We recently did a post on Suit Breakdown. and spoke about all the different elements that define your suit- the lapels, the pockets, the buttons, the openings etc. These elements form the base of your garment and can be customized as per your preference. Today, we’re going to get a little technical with our suit pieces and talk about Suit Canvasses and its types.
Well, right now, most of you would be wondering “What is a suit canvas?” The Canvas (interlining) is one of the major aspects of your suit that provide a definite shape and structure to your garment. Sandwiched between your main fabrics and the lining, it offers a structured form that contours with your body shape. Even though a canvas is a hidden element of your suit, we strongly believe it’s important to know your suit In and Out.
We’ve been throwing around the words “canvas”, “interlining” and “structure” so that you get accustomed to the terms. A full canvas suit is considered the finest of the fine. The premium of the lot in terms of construction quality. The full canvas, which inter-lines the entire front and lapel of your suit, is loosely stitched to the fabric and is hence also known as a floating canvas.
Why do we believe this is the best of the best? Well, let’s put it this way- Just like fine wine or whiskey that age well, a full canvas suit adapts to your body better with time. Unlike most off-the-rack jackets, a full canvas jacket lasts far longer, drapes better and does not bubble after a couple of wears (wait, we’ll explain “bubbling” in a bit).
Well, the only con to a full canvas is the price of the interlining. Constructing a full canvassed jacket is a labour and time intensive process and requires a great level of skill to execute. Hence, the full canvas suit is traditionally more expensive than your fused or half canvas suits.
If you’ve been to your local brands that sell off-the-rack jackets, and remember its stiff, drape-less appeal, then we’re going to assume that you already know what we’re talking about. If you don’t, then imagine a shapeless, boxy suit that makes you look like a FedEx package (we may be slightly over-reacting here but that’s because we only believe in premium quality)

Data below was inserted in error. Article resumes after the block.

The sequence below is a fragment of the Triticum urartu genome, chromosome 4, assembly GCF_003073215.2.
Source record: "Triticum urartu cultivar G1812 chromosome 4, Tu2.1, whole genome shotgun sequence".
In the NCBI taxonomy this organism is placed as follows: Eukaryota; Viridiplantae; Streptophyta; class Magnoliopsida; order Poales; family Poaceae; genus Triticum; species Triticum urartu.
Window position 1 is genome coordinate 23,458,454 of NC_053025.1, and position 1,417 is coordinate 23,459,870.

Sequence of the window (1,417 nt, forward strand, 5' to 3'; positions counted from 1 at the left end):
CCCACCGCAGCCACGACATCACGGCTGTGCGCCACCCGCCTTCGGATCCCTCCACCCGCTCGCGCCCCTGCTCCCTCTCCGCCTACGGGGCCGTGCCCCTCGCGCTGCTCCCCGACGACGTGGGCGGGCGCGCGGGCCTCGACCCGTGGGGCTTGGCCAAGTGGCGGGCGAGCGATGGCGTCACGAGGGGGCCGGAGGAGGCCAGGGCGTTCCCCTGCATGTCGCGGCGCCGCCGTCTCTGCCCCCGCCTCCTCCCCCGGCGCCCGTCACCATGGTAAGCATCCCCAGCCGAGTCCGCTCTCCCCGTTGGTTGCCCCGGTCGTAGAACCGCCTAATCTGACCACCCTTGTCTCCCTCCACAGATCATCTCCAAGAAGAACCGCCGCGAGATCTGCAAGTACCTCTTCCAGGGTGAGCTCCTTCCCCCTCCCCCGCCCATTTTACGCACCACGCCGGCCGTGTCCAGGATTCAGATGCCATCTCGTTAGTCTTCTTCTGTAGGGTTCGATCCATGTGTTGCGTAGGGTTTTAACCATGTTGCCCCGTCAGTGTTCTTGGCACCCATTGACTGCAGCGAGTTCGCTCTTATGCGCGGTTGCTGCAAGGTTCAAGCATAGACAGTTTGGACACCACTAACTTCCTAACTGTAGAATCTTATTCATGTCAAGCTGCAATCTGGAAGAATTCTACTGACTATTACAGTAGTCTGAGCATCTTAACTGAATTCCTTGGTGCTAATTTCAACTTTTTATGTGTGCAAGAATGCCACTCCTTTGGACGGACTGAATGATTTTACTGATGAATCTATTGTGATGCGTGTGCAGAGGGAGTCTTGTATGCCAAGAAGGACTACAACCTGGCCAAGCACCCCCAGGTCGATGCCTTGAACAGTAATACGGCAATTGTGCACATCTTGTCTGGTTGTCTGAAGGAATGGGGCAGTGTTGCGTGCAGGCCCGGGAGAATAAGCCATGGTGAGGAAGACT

Let us explain further! A fused interlining is glued to your fabric to give it a temporary structured appeal. We say temporary because with a couple of dry cleaning visits your fusing may lose its stickiness and start to bubble your jacket (yes, we’re back to bubbling). Bubbling is a crease-like effect on your jacket that you cannot iron out.
With so many cons, why does this even exist? The answer is simple! They’re CHEAP! Since the wake of mass production and fast fashion, retailers equipped themselves with easy, temporary solutions to sell low priced jackets that require low skilled labour, and the result is compromised quality and fit. While some men are okay with that, we only advocate the best and fused jackets don’t make the cut.
Somewhere in the middle of expensive and dirt cheap, lies a half canvas jacket. The half canvas only covers your chest region and the lapel of your jacket and hence are a cheaper alternative to a full canvas but better quality and drape than a fused interlining.
How does it differ from a full canvas? A full canvas jacket covers the entire front and lapel of your jacket, hence it’s highly skill/time intensive, whereas a half canvas only covers the chest and lapel region, hence are easier to construct. The disadvantage to half canvas is that they don’t drape as well or last as long but at least they’re a cheaper alternative (you can’t have it all).
The pinch test!
Well if you’re buying off-the-rack there is surely no way to tell what your interlining consists of. 95% of the time they would be fused but the only way to try and understand is through the pinch test. Hold the lapel of your jacket and pull the 2 sides of the fabric aside. If you feel a stiff, paper-like fabric in the middle, your jacket is most likely fused. You may have noticed, some jacket lapels tend to stand away from the chest, these type of jackets are definitely fused.
How are Tailorman suits constructed?
At Tailorman we’ve always advocated quality and fit. Considering the affordable factor, most of our suits currently offer a floating chest piece. A floating chest piece consists of a chest canvas and fused jacket bottom but differs from a half canvas by having a fused lapel. This makes the jacket as affordable as the fused jackets but are far superior in quality and DO NOT BUBBLE!
We’ve recently launched our new range of Italian Half Canvas suits, with premium design details such as a pick stitch and Barchetta pocket to give you a taste of a classic Neapolitan Suit! The Sicilian, as we call it, is a blend of the finest horsehair half and full canvas, beautifully tailored at affordable prices. We’re pioneering the thought of bringing Italian craftsmanship at accessible prices that advocate superior quality every step of the way.
Head over to the Tailorman Website to Design Your Own Full Canvas Jacket.